Fast food restaurant chain Wendy’s has taken the precautionary measure to remove romaine lettuce being used in burgers and sandwiches across six states after an E. coli outbreak.
“Investigators are continuing to collect different types of data to identify the food source of this multistate outbreak of E. coli O157:H7 infections,” reported the Centers for Disease Control and Prevention (CDC) in a September 1, 2022, update. “A specific food has not yet been confirmed as the source of this outbreak, but many sick people reported eating burgers and sandwiches with romaine lettuce at Wendy’s restaurants before getting sick.”
CDC officials noted that Wendy’s is fully cooperating with the public health investigations, and that the fast food restaurant chain uses a different type of romaine lettuce for salads.
“Investigators are working to confirm whether romaine lettuce is the source of this outbreak, and whether romaine lettuce used in Wendy’s sandwiches was served or sold at other businesses,” said the CDC.
E. coli Outbreak: 97 People Infected Across Half Dozen States
As of August 31, 2022, a total of 97 people hand been infected with the outbreak strain of E. coli O157:H7 across six states:
- New York
The very first illness was reported on July 26, 2022.
The CDC notes that it usually takes 3 to 4 weeks to determine if a sick person is part of an outbreak, and that the true number of sick people in this outbreak is also likely higher than the number reported because many people recover without medical care and are not tested for E. coli.
Details on the nearly 100 people sickened includes:
- Ages range from 3 to 94
- Median age is 22 years
- 55 percent of those sick are male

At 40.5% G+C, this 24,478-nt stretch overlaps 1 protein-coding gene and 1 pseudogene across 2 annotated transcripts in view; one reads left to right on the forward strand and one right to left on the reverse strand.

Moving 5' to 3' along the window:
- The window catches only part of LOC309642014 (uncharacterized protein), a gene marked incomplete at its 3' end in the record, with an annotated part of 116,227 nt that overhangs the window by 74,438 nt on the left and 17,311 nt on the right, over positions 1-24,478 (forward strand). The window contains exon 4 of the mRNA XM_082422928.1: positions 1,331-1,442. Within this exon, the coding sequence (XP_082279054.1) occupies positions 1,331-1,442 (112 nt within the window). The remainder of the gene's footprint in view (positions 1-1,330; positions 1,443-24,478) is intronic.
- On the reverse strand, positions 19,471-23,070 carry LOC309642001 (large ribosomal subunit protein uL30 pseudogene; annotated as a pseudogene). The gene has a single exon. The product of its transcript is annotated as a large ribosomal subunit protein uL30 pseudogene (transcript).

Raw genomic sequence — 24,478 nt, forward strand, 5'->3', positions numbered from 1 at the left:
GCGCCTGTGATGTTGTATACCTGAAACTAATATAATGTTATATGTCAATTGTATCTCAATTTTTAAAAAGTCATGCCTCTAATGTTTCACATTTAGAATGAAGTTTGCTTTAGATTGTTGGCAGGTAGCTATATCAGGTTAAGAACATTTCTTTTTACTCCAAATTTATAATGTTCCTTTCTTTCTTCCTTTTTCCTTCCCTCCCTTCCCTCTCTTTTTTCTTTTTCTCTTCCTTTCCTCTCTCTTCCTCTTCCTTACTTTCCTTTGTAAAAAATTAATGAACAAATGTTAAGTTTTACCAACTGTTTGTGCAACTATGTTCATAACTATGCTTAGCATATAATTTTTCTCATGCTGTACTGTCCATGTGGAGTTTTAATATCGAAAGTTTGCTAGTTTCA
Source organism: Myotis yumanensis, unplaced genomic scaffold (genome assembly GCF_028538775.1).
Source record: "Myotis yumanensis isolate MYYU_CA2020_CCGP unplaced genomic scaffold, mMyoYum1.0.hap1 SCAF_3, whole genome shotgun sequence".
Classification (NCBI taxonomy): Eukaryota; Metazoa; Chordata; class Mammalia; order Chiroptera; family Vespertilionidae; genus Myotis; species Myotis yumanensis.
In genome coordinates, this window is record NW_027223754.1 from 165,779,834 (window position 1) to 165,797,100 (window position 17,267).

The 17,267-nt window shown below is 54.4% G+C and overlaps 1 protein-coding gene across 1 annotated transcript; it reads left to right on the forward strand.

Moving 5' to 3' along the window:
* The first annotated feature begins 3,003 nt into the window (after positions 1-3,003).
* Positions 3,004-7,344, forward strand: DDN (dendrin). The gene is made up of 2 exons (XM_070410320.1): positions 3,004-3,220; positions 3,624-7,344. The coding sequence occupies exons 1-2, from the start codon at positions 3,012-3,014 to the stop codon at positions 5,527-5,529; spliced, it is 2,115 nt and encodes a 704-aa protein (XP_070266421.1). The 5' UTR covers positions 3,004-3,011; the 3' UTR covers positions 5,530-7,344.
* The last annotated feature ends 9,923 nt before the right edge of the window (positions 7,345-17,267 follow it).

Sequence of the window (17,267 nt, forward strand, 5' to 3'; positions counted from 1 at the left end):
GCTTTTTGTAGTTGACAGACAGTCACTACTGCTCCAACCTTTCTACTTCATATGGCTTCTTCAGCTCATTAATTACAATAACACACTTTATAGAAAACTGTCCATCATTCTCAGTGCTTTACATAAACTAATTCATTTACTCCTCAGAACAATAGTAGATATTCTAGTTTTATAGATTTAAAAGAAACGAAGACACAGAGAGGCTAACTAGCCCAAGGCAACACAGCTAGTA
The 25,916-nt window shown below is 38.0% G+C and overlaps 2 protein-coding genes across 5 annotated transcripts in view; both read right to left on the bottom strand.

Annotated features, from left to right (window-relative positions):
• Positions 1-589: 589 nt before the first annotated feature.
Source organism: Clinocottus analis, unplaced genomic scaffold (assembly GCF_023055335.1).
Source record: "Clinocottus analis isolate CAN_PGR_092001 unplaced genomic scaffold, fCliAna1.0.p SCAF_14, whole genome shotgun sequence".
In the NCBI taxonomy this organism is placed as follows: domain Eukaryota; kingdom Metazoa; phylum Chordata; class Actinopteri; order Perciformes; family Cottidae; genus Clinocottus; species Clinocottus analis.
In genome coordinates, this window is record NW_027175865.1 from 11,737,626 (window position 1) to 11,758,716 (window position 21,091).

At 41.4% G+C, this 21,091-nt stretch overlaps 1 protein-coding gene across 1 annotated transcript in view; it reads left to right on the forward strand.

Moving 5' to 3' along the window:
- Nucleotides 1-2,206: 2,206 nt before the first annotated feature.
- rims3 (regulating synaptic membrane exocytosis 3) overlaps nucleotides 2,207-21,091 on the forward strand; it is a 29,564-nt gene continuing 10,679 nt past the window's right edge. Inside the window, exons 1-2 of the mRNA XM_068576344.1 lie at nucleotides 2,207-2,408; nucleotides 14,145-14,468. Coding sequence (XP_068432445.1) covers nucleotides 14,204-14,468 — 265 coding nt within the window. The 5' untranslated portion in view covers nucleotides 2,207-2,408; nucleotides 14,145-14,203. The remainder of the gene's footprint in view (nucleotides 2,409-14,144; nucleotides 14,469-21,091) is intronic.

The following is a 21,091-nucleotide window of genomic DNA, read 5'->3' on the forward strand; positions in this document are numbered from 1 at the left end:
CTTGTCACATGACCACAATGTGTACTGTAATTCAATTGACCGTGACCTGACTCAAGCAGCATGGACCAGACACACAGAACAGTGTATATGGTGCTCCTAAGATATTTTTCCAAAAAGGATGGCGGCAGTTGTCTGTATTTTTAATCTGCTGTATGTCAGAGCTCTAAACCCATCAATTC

- 43 people have been hospitalized
- 10 people developed hemolytic uremic syndrome, a serious condition that can cause kidney failure
- No deaths have been reported
Wendy’s released an updated statement on September 4, 2022, regarding the outbreak: “We are fully cooperating with public health authorities on their ongoing investigation of the targeted E. coli outbreak reported in certain states. While the CDC has not yet confirmed a specific food as the source of that outbreak, we have taken the precaution of removing the sandwich lettuce at some restaurants. The lettuce that we use in our salads is different, and is not affected by this action. As a company, we are committed to upholding our high standards of food safety and quality.”
State and Local Public Health Officials Investigating
The CDC said that state and local health official have been interviewing people about the foods they ate in the week before they got sick and have found so far:
- Among 67 people with detailed food history, 54 (81 percent) reported eating at a Wendy’s restaurant in the week before their illness started.
- People reported eating a variety of menu items, including burgers and sandwiches.
- Of 54 people with detailed information about what they ate at Wendy’s, 37 (69 percent) reported eating romaine lettuce served on burgers and sandwiches.